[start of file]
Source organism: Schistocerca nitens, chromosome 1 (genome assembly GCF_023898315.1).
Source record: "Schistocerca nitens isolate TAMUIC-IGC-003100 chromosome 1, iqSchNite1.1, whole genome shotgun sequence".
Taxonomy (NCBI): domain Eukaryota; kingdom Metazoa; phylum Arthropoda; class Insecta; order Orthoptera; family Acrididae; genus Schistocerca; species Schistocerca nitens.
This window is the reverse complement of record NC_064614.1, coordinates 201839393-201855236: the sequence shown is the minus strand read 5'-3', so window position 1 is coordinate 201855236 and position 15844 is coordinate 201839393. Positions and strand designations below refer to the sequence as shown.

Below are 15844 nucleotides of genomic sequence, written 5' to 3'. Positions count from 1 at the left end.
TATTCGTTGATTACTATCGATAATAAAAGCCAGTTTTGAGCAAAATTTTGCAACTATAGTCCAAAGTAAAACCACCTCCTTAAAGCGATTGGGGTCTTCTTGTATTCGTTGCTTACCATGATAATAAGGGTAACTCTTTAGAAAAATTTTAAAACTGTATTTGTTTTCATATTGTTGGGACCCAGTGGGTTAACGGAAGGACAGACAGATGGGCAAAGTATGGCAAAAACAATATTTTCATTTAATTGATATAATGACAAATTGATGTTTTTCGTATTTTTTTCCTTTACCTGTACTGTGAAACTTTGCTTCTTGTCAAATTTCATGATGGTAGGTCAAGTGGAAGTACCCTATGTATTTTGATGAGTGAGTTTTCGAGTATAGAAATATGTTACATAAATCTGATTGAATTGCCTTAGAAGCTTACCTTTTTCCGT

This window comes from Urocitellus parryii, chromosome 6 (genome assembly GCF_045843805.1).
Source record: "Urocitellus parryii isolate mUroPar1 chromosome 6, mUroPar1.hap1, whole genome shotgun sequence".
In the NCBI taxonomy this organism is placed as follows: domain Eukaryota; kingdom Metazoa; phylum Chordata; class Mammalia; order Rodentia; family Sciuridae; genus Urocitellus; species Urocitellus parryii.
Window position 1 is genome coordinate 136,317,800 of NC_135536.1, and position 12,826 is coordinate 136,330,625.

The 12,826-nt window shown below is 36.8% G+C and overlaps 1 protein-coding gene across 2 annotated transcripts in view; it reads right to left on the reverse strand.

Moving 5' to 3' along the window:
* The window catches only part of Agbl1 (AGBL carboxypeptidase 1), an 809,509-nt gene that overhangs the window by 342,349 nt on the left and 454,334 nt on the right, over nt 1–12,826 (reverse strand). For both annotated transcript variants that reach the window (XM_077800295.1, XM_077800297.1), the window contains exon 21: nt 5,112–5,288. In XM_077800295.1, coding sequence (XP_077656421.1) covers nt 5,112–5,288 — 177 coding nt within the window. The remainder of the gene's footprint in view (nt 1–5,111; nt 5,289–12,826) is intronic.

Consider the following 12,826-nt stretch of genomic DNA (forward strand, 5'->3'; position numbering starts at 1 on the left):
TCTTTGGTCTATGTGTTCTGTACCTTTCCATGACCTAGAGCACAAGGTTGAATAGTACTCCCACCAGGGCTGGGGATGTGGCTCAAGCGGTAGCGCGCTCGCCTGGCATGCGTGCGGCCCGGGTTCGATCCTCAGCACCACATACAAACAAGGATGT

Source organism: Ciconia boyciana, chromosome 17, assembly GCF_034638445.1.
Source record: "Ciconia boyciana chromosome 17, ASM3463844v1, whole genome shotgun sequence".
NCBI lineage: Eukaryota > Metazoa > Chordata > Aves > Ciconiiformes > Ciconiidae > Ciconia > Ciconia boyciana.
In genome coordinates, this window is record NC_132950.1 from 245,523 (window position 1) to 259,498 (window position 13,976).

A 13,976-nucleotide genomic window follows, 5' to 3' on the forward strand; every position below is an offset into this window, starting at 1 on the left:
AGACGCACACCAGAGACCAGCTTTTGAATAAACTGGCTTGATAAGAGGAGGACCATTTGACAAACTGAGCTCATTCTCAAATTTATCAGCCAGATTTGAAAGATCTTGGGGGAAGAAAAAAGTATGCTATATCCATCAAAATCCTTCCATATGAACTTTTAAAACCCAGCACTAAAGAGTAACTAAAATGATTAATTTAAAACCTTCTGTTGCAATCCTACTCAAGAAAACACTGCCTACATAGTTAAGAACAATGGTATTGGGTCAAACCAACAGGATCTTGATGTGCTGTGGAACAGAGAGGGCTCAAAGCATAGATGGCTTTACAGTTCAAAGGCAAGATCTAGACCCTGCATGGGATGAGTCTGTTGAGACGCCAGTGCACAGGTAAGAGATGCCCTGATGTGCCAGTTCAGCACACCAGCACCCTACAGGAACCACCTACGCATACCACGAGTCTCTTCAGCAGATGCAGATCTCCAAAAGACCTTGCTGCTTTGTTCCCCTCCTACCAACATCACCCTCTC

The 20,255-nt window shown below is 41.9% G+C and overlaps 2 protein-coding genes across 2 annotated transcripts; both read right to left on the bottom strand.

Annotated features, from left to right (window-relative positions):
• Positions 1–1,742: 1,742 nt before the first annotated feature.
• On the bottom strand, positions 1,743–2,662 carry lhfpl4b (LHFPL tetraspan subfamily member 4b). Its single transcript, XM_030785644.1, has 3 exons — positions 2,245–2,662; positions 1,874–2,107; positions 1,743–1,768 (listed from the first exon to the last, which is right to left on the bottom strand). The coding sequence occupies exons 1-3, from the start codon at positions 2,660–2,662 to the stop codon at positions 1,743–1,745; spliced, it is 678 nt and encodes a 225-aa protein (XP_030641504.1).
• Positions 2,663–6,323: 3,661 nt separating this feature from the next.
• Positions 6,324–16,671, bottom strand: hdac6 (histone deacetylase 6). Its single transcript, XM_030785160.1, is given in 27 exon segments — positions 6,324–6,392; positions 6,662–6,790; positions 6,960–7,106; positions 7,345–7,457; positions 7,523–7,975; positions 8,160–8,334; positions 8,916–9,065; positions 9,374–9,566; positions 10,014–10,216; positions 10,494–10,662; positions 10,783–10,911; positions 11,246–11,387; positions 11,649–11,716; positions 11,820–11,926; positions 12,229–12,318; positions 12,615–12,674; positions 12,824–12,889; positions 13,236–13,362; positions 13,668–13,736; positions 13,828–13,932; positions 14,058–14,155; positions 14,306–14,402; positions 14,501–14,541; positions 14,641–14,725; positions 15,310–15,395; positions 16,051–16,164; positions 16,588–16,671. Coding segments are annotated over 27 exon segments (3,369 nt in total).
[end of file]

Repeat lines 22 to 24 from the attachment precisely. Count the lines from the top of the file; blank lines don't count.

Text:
The 20,255-nt window shown below is 41.9% G+C and overlaps 2 protein-coding genes across 2 annotated transcripts; both read right to left on the bottom strand.

Annotated features, from left to right (window-relative positions):
• Positions 1–1,742: 1,742 nt before the first annotated feature.